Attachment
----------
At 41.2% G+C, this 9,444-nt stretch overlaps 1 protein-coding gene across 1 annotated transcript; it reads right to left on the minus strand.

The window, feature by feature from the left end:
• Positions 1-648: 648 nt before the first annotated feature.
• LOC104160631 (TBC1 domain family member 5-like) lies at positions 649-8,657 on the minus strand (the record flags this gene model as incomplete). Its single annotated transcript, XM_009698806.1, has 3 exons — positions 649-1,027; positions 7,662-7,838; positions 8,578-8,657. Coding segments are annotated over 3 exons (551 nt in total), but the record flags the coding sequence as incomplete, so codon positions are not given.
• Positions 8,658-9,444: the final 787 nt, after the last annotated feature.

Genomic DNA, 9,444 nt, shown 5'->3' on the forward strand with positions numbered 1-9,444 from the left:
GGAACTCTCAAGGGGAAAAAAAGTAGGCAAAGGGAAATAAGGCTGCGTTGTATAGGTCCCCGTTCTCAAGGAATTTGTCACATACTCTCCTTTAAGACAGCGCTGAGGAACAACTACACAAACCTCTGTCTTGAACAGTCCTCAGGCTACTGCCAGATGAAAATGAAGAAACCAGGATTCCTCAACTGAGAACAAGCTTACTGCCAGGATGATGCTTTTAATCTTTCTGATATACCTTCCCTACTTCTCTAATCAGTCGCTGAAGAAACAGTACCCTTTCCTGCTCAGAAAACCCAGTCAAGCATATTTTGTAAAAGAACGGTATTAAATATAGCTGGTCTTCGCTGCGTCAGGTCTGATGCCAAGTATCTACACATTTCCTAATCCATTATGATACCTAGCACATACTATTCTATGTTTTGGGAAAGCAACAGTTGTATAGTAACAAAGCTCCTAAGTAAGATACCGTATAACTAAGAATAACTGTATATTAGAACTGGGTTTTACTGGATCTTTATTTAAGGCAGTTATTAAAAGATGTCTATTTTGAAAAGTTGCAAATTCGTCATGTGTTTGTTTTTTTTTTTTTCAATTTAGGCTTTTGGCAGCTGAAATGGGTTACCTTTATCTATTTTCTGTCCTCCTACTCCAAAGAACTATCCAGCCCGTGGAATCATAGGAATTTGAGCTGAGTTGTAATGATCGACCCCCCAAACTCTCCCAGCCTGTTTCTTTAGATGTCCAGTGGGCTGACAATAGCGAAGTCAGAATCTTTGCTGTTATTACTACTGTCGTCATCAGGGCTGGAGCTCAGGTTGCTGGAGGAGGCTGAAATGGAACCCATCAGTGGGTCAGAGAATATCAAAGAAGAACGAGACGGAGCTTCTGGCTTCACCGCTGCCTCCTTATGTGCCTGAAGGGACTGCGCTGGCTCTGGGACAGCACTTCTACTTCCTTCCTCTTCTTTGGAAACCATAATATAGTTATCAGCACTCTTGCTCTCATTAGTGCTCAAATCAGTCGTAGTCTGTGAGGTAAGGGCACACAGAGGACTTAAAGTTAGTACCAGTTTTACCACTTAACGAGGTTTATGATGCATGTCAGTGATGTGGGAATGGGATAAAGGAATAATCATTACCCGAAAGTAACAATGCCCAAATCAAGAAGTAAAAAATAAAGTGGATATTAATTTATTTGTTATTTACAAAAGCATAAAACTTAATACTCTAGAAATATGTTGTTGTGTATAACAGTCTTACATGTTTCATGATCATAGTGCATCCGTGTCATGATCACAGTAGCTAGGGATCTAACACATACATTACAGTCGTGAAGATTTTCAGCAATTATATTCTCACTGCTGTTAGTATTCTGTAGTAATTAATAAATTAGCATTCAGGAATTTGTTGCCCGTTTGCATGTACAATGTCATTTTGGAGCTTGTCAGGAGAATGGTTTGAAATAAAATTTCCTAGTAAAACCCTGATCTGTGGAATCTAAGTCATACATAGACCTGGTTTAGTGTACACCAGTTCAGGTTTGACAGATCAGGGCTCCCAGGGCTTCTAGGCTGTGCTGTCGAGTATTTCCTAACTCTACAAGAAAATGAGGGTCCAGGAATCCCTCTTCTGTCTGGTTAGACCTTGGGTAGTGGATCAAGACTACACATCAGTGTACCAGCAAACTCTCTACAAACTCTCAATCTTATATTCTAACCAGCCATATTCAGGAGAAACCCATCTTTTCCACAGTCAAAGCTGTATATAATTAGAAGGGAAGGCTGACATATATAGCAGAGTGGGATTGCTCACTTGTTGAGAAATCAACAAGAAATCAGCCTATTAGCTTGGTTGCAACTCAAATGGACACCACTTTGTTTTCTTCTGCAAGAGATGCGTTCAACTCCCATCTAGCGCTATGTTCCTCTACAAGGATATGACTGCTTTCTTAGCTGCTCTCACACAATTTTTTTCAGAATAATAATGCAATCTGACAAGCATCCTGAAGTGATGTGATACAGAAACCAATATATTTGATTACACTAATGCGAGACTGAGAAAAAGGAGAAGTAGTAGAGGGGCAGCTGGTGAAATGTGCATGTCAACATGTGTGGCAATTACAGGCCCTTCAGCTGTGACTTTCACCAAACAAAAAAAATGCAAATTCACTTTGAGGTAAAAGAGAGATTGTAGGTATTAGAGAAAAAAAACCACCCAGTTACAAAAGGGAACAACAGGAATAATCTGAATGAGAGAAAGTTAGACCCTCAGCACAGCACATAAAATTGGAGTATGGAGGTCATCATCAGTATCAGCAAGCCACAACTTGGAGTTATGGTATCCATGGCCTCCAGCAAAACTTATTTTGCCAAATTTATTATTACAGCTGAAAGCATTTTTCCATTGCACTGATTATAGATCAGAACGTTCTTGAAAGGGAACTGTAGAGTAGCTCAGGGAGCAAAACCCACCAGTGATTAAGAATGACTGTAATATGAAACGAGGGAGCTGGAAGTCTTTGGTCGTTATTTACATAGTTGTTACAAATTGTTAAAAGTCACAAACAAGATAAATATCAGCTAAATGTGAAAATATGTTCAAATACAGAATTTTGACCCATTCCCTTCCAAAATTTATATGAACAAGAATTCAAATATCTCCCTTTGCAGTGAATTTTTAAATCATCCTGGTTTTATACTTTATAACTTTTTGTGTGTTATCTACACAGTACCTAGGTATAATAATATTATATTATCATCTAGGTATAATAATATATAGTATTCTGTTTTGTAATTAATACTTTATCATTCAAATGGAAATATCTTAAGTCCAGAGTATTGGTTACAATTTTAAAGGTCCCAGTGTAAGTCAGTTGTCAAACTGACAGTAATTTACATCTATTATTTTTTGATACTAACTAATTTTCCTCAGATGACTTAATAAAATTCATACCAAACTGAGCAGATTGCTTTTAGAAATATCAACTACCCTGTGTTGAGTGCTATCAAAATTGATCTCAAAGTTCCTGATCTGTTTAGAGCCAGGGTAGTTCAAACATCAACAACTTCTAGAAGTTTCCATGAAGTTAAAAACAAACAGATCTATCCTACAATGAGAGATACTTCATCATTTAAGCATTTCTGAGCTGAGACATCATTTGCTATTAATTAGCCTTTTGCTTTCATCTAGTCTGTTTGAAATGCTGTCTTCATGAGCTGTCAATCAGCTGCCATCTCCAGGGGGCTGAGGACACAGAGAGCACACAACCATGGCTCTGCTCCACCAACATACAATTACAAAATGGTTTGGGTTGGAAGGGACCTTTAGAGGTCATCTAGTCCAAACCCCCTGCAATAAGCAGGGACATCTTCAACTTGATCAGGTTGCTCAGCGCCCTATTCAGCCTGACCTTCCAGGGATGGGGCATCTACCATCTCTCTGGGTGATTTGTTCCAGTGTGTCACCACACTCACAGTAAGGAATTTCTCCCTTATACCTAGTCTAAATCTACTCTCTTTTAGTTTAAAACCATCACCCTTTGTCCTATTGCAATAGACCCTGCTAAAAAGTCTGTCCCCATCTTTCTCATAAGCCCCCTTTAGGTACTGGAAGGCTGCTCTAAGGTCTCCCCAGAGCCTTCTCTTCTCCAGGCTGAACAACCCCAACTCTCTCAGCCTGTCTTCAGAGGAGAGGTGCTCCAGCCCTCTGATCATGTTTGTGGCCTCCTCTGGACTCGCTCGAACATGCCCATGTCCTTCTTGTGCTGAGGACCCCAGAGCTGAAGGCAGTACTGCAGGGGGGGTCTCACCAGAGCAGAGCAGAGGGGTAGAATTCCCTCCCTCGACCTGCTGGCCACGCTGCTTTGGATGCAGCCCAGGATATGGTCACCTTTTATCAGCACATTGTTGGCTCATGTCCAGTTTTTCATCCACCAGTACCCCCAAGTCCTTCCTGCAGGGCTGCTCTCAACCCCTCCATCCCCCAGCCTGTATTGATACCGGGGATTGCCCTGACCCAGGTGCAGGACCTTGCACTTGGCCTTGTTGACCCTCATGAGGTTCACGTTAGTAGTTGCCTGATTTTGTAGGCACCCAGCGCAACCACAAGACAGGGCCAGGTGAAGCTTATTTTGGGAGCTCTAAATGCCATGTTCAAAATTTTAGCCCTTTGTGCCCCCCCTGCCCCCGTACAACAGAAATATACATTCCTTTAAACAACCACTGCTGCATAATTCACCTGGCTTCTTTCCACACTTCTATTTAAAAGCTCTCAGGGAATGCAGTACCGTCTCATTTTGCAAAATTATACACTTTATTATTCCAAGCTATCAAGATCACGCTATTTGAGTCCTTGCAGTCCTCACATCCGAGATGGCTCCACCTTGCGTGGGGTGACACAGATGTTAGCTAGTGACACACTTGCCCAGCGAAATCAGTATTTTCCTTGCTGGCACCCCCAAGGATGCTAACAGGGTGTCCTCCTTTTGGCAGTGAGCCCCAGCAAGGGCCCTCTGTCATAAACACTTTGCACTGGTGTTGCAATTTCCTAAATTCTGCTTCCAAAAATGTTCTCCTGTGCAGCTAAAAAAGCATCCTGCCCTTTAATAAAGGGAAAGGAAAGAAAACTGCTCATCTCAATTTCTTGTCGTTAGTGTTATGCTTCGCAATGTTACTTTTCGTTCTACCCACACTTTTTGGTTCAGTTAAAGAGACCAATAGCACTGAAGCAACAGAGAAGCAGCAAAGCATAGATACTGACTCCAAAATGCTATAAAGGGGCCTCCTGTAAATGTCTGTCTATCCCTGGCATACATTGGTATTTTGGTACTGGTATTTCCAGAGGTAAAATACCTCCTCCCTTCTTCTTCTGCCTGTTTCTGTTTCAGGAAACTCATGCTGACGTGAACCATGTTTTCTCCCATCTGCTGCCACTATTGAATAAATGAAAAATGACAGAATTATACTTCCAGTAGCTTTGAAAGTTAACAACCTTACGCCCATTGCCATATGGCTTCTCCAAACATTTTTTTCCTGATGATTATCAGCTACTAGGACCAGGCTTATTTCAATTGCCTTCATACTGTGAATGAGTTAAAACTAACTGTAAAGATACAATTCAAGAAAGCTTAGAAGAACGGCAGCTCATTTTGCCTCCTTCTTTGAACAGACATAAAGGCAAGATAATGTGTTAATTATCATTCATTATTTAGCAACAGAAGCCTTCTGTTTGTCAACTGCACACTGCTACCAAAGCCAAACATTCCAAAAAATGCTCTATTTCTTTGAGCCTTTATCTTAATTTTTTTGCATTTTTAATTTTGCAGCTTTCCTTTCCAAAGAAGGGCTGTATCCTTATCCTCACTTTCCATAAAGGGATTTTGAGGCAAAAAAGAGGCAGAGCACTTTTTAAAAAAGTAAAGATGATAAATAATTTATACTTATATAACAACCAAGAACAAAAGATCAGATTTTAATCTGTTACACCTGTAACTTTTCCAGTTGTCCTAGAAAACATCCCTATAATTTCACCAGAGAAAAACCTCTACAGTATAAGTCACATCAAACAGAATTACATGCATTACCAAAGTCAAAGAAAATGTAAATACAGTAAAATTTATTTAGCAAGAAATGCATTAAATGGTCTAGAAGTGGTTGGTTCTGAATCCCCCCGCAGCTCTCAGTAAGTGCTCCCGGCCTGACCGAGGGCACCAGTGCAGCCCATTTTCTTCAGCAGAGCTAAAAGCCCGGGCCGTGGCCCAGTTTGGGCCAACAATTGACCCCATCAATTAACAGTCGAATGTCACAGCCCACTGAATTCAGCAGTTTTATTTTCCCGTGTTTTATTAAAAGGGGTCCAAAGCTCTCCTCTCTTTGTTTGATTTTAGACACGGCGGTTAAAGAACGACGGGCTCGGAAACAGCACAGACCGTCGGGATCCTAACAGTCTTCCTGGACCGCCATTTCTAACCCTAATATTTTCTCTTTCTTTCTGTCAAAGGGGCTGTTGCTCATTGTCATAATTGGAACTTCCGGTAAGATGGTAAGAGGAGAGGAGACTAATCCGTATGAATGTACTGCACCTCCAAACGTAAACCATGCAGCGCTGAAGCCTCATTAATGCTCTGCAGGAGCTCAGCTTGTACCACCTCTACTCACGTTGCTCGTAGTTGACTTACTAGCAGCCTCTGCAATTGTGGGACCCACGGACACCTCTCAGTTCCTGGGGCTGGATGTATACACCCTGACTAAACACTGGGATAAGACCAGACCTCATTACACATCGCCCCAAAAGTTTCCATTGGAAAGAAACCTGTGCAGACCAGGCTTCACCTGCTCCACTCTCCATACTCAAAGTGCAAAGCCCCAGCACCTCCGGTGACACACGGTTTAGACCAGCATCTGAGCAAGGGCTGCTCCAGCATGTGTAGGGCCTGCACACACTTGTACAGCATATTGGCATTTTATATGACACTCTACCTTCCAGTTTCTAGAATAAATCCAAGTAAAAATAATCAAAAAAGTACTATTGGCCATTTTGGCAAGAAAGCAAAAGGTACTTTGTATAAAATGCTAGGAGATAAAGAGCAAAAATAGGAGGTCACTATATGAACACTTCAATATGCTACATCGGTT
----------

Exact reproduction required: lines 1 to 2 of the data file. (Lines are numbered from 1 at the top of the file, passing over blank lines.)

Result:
At 41.2% G+C, this 9,444-nt stretch overlaps 1 protein-coding gene across 1 annotated transcript; it reads right to left on the minus strand.

The window, feature by feature from the left end: